forces and interactions over millions of years. Now that we no longer
swing from trees, or root out termites from dirt mounds, we are not in
danger of losing our ability to grasp things in our hands.
Biological changes occur as a result of random mutations within populations in response to environmental pressures over time. Eating
fish may have facilitated the growth of mutated big brains, but for our
brains to shrink once again, there would have to be environmental
pressures that disfavor big brains, and many people, over perhaps
thousands of years or more would have to somehow mutate smaller brains
in response to those pressures. Moreover, it is perfectly logical that
the same things that once benefited our evolutionary success might now
hinder it. Eating animal proteins may have helped small brains get
bigger, but they may be causing damage in our newer, bigger brains.
As far as children go, they will eat what their parents eat, whether it be burgers, fish eyes, grasshoppers or tofu. In any case, when it
comes to what instincts are and how they affect animal behaviors, it
remains an open question.
“Don’t try to put into some sort of philosophical thing because Nietzsche will…say exactly the opposite of what you’re saying.”
This final comment is the most irksome to me. What the speaker is saying is that Regan cannot be right because someone else in a position of authority might disagree with him. As I wrote in a Facebook note yesterday:
Either it is immoral to use other sentient beings as property and things, or it is not immoral to do so. Whether everyone agrees about it makes no difference. I don’t accept Moral Relativism or
majority rule when it comes to ethics.
For example, just because I might disagree with my neighbor, and contend that my stealing of his car is actually not wrong, I would still be obligated not to steal it. And just because a dwindling
majority of people still think that homosexuality is immoral doesn’t
mean that it actually is.
I don’t know what Nietzsche particularly had to say about the rights of other animals and given that he died, insane, over 100 years ago, I
don’t know that any of his thoughts are relevant to us here, today. The
truth is, lots of smart people can be, and often are, wrong about
things. It matters not at all to me how many philosophers one can line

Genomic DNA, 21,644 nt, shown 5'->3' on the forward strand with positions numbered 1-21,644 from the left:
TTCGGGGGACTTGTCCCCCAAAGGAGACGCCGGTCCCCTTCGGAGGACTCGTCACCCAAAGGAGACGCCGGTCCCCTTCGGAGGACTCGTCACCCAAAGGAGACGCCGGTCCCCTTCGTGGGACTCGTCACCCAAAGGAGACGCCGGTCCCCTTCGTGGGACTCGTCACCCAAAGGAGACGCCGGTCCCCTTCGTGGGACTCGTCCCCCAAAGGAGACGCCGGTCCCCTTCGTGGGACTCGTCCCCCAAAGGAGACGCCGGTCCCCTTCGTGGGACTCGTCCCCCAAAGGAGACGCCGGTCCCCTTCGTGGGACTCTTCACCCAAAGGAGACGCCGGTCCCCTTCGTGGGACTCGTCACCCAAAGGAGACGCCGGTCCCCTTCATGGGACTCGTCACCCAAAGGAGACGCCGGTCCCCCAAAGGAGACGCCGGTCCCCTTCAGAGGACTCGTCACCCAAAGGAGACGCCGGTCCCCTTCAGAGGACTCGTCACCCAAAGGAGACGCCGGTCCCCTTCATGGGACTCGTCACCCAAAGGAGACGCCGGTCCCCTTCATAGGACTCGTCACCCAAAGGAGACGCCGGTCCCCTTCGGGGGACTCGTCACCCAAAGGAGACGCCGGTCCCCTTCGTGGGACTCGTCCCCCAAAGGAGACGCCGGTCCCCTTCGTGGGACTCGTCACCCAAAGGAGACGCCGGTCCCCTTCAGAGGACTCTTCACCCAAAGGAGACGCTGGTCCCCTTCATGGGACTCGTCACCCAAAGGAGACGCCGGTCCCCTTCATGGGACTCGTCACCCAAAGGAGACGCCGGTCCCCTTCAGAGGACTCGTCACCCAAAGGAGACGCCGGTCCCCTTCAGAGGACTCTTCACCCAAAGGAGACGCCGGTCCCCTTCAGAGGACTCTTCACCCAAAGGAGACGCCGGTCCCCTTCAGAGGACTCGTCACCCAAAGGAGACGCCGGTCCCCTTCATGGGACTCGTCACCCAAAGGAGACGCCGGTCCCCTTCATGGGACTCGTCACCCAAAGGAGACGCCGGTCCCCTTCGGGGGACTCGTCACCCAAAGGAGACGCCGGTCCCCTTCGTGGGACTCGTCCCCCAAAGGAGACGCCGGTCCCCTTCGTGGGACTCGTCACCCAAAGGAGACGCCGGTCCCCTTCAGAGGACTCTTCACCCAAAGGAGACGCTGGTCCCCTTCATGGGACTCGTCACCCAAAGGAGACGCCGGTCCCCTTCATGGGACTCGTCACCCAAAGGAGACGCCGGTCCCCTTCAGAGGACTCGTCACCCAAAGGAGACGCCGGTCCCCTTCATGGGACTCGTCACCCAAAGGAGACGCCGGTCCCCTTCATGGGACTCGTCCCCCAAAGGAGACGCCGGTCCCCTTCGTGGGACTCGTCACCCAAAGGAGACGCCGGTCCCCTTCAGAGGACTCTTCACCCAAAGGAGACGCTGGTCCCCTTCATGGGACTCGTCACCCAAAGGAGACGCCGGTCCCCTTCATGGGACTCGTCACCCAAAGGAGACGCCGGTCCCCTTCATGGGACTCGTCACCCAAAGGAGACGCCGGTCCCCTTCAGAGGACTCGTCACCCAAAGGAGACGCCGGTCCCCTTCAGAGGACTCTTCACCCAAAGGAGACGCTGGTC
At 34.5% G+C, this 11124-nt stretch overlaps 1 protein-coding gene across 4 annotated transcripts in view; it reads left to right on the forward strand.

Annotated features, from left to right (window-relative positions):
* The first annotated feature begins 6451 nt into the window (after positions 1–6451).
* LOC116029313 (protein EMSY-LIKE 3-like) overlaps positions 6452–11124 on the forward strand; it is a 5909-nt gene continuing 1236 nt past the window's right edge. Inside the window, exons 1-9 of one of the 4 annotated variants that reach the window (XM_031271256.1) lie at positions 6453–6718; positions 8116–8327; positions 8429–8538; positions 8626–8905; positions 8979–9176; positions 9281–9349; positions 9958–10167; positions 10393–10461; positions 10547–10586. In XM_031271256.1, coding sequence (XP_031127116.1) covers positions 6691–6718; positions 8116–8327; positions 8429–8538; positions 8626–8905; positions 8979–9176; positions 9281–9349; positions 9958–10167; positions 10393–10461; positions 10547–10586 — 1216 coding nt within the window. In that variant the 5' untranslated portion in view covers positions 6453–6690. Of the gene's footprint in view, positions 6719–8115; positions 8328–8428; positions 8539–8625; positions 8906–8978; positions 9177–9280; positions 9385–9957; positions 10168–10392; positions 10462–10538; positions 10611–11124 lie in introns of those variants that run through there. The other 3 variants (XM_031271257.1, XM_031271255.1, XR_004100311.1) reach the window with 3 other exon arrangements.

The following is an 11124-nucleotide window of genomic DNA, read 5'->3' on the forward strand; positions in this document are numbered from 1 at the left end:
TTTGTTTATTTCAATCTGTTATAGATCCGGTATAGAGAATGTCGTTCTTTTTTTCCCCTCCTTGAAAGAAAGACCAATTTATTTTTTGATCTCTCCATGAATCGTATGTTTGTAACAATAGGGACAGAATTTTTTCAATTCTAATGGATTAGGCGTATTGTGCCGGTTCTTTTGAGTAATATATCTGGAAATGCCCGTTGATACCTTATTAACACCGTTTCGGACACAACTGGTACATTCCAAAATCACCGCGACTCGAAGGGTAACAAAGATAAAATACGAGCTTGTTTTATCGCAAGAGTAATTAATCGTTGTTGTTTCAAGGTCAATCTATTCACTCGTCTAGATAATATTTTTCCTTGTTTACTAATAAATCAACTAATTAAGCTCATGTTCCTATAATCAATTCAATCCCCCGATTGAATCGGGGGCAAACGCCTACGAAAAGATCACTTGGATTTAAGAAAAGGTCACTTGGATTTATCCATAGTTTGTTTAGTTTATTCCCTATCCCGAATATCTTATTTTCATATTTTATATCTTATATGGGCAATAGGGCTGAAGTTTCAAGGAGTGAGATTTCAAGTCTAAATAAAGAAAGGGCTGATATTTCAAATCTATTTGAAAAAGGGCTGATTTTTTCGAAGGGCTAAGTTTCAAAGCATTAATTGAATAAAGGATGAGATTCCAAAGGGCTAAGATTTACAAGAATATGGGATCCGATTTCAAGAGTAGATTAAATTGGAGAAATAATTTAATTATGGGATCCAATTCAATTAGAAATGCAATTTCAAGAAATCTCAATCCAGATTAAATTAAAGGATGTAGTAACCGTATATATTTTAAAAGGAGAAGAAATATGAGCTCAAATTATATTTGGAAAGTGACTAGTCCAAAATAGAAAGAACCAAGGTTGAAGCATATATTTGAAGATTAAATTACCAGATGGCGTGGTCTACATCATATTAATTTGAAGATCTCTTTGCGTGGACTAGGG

up on either side of an issue. What matters to me are the merits of the
arguments, not by whom, or by how many, those arguments are made. One
person, without position or power, alone and crying in the wilderness,
can still be speaking with the voice of reason, and can still be right.
That is the voice we should be seeking out and listening to.
I think that when we calm the noises in our heads and hearts, and listen closely to the truths that we all know are self-evident, we can
hear that voice within ourselves. I think you know it too. You already
accept that many other animals deserve to live. You may love a dog or
cat as a member of your family. You may anguish over the terrible
pictures of oil-soaked birds in the Gulf of Mexico. You may recoil in
horror or sadness at the videos of dolphin and whale hunting off the
coast of Japan. You already know that at least some of the other
animals of the world deserve our respect. Why not extend that respect
to every one of them?
Please think seriously about how you use other animals – for food, for entertainment, for clothing, for whatever purpose – and ask yourself if you really have any good and compelling reasons to do so.
All sentient beings share basic characteristics. We all are alive. We all know that we are alive. We all act in ways to keep ourselves
alive. We all deserve to live. It is our right; it is the right of all
Go vegan. It’s better for you, it’s better for the world around you and most importantly, it’s the morally right thing to do.
Please read Prof. Gary Francione’s important work about the rights of other animals here.